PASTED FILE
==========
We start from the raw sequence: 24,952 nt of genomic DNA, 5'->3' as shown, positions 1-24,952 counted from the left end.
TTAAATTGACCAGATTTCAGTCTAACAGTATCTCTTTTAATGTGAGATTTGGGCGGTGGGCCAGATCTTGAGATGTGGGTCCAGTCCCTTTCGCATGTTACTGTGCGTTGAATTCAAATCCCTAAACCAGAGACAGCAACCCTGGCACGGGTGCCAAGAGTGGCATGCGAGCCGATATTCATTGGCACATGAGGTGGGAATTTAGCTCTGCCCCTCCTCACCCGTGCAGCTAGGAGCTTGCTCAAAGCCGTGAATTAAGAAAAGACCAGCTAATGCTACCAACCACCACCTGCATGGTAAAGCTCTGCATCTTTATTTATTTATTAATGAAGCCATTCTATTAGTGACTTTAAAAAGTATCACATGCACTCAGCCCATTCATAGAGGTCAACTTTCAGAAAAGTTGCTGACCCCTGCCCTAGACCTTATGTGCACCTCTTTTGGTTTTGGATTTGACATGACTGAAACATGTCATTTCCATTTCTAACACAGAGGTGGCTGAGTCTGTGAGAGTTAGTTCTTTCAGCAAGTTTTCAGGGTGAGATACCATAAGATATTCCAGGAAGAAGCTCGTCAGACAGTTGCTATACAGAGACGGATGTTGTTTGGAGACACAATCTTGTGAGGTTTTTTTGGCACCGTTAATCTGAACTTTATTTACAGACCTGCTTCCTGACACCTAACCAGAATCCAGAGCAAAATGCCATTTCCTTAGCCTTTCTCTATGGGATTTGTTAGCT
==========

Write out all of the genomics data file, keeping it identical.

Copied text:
We start from the raw sequence: 24,952 nt of genomic DNA, 5'->3' as shown, positions 1-24,952 counted from the left end.
TTAAATTGACCAGATTTCAGTCTAACAGTATCTCTTTTAATGTGAGATTTGGGCGGTGGGCCAGATCTTGAGATGTGGGTCCAGTCCCTTTCGCATGTTACTGTGCGTTGAATTCAAATCCCTAAACCAGAGACAGCAACCCTGGCACGGGTGCCAAGAGTGGCATGCGAGCCGATATTCATTGGCACATGAGGTGGGAATTTAGCTCTGCCCCTCCTCACCCGTGCAGCTAGGAGCTTGCTCAAAGCCGTGAATTAAGAAAAGACCAGCTAATGCTACCAACCACCACCTGCATGGTAAAGCTCTGCATCTTTATTTATTTATTAATGAAGCCATTCTATTAGTGACTTTAAAAAGTATCACATGCACTCAGCCCATTCATAGAGGTCAACTTTCAGAAAAGTTGCTGACCCCTGCCCTAGACCTTATGTGCACCTCTTTTGGTTTTGGATTTGACATGACTGAAACATGTCATTTCCATTTCTAACACAGAGGTGGCTGAGTCTGTGAGAGTTAGTTCTTTCAGCAAGTTTTCAGGGTGAGATACCATAAGATATTCCAGGAAGAAGCTCGTCAGACAGTTGCTATACAGAGACGGATGTTGTTTGGAGACACAATCTTGTGAGGTTTTTTTGGCACCGTTAATCTGAACTTTATTTACAGACCTGCTTCCTGACACCTAACCAGAATCCAGAGCAAAATGCCATTTCCTTAGCCTTTCTCTATGGGATTTGTTAGCT